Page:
Numerous pine trees frame the buildings, making this place feel like a getaway from the city center and all of its urban hastiness. There’s also a small garden. Some students slowly walk up the hill, carrying plastic bags full of groceries.
If I walk in the university campus, I don’t feel or see the presence of international students, but on this yard it’s all different. People dress differently and don’t have the same Nordic feeling to them as most people in Turku. I love it!
This place can be a total surprise. The false sign in the beginning of the street is like a secret message. It reminds me of the Finnish saying tietäjät tietää.
It doesn’t translate very well, but I guess it’s close enough to say if you know, you know.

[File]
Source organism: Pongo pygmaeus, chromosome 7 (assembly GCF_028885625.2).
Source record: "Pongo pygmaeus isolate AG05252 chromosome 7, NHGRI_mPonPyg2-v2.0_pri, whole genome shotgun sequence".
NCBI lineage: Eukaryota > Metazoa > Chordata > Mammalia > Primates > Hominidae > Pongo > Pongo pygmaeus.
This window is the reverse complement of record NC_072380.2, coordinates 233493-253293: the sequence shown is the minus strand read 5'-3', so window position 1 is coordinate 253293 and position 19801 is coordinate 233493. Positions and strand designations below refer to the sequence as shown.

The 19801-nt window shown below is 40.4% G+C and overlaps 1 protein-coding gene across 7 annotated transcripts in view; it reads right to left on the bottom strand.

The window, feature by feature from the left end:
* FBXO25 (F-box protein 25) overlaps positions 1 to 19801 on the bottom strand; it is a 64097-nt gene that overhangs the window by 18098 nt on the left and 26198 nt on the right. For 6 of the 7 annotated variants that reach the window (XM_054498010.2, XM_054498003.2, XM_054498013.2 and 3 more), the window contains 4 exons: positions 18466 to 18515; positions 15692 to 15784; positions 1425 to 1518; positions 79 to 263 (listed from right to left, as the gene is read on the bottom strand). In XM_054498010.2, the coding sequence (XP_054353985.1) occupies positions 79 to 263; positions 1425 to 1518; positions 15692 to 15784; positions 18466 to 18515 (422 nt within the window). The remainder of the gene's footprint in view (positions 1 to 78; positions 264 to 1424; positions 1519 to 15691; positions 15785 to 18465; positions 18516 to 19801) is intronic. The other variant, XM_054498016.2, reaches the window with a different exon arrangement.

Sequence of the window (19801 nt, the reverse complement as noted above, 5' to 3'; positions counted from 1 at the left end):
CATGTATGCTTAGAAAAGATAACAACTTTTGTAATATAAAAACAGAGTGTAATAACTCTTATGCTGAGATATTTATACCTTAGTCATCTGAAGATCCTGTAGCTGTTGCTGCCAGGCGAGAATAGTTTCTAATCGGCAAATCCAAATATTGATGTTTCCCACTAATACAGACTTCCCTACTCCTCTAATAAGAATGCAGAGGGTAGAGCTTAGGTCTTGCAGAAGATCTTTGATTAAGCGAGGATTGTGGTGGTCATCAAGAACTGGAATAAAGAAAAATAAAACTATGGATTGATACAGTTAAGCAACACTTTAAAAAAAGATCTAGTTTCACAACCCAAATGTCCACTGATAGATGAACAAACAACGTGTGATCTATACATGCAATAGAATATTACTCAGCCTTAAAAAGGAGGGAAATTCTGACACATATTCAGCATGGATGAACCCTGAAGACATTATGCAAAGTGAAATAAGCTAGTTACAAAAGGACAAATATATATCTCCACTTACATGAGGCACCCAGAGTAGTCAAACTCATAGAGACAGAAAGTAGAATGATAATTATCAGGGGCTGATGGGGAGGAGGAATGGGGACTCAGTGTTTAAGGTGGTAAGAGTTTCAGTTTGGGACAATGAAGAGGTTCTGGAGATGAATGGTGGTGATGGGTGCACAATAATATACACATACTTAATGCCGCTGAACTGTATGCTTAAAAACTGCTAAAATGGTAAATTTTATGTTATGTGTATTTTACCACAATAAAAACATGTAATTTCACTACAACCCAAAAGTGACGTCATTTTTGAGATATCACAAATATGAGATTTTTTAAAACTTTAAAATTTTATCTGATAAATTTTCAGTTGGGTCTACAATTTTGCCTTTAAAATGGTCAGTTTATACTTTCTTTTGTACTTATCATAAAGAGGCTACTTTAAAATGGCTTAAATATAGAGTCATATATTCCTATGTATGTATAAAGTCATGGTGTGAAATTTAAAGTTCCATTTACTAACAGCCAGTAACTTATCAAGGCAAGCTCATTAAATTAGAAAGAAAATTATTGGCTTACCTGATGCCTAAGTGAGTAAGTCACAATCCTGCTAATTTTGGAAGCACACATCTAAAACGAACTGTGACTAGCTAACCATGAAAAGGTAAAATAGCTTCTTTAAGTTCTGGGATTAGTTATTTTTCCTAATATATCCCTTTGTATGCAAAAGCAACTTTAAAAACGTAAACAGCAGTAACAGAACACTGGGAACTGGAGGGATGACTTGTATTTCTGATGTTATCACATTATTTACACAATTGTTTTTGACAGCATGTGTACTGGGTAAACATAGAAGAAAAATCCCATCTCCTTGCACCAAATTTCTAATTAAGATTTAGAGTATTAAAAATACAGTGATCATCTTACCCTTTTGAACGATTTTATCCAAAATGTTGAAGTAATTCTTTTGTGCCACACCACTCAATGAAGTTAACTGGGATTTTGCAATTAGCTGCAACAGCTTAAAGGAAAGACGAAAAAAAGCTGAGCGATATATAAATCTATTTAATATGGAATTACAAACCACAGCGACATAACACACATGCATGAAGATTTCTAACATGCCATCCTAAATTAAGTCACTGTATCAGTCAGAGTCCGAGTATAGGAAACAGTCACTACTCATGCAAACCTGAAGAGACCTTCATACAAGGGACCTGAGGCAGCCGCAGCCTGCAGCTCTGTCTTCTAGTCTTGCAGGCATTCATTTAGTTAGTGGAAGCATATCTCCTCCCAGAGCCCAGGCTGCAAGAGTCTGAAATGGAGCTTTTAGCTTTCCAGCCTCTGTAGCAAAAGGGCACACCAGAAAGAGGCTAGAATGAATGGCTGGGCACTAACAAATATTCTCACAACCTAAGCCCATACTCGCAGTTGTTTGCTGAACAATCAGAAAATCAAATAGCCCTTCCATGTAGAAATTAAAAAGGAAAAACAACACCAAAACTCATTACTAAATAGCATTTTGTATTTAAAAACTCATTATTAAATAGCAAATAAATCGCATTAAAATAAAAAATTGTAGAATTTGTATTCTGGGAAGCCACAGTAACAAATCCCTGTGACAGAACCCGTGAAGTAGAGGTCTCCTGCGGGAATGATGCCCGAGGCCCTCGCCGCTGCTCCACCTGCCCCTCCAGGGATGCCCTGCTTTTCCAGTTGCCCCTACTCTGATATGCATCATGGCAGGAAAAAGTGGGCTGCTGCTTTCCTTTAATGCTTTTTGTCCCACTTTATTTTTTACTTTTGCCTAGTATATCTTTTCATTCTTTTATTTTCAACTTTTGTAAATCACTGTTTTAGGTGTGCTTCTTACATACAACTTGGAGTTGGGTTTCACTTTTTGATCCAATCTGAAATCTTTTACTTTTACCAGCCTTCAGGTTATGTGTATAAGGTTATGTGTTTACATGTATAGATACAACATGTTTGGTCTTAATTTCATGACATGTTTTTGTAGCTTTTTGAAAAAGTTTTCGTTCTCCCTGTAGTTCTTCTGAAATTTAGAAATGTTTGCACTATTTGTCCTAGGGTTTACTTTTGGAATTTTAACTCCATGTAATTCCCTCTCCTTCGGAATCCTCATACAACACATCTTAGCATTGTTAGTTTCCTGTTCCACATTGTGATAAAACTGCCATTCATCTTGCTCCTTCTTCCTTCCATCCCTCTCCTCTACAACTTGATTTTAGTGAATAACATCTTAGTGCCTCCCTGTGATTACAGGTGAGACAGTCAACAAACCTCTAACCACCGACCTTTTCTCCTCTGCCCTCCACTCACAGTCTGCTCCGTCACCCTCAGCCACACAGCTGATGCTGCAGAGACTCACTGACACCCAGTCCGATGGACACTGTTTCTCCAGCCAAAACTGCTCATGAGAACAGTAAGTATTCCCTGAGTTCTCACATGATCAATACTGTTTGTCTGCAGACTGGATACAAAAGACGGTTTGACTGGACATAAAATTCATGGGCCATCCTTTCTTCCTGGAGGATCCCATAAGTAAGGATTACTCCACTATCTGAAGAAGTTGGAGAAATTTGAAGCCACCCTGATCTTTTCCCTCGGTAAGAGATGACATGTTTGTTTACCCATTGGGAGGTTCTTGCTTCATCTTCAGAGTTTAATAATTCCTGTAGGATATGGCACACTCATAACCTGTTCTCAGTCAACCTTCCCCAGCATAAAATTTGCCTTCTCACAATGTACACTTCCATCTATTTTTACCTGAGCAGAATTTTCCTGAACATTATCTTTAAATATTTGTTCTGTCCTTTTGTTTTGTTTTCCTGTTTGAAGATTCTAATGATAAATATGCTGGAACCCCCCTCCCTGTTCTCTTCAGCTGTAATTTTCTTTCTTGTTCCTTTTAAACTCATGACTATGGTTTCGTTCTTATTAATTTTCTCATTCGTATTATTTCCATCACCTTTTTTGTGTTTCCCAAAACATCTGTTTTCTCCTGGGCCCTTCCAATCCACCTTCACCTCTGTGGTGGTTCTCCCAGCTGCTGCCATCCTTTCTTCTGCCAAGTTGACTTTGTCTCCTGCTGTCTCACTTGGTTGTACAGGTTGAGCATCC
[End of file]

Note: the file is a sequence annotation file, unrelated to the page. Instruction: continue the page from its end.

I’m here to meet some international students, wanting to hear what it’s like to live in Retrodorm.
Let’s move from the gloomy autumn weather to the warm cheerful dormitory. It’s a special night: they are throwing an Oktoberfest party tonight.
The one international area in Turku
Retrodorm isn’t only for the students of University of Turku. International students from Åbo Akademi and the Turku University of Applied Sciences also live there.
Retrodorm itself is divided into a few sections. In addition to the A and B wings there’s a smaller house, called the H building.
In fact, there are not only exchange students, but Retrodorm also houses 11 people who work as researchers in the University of Turku.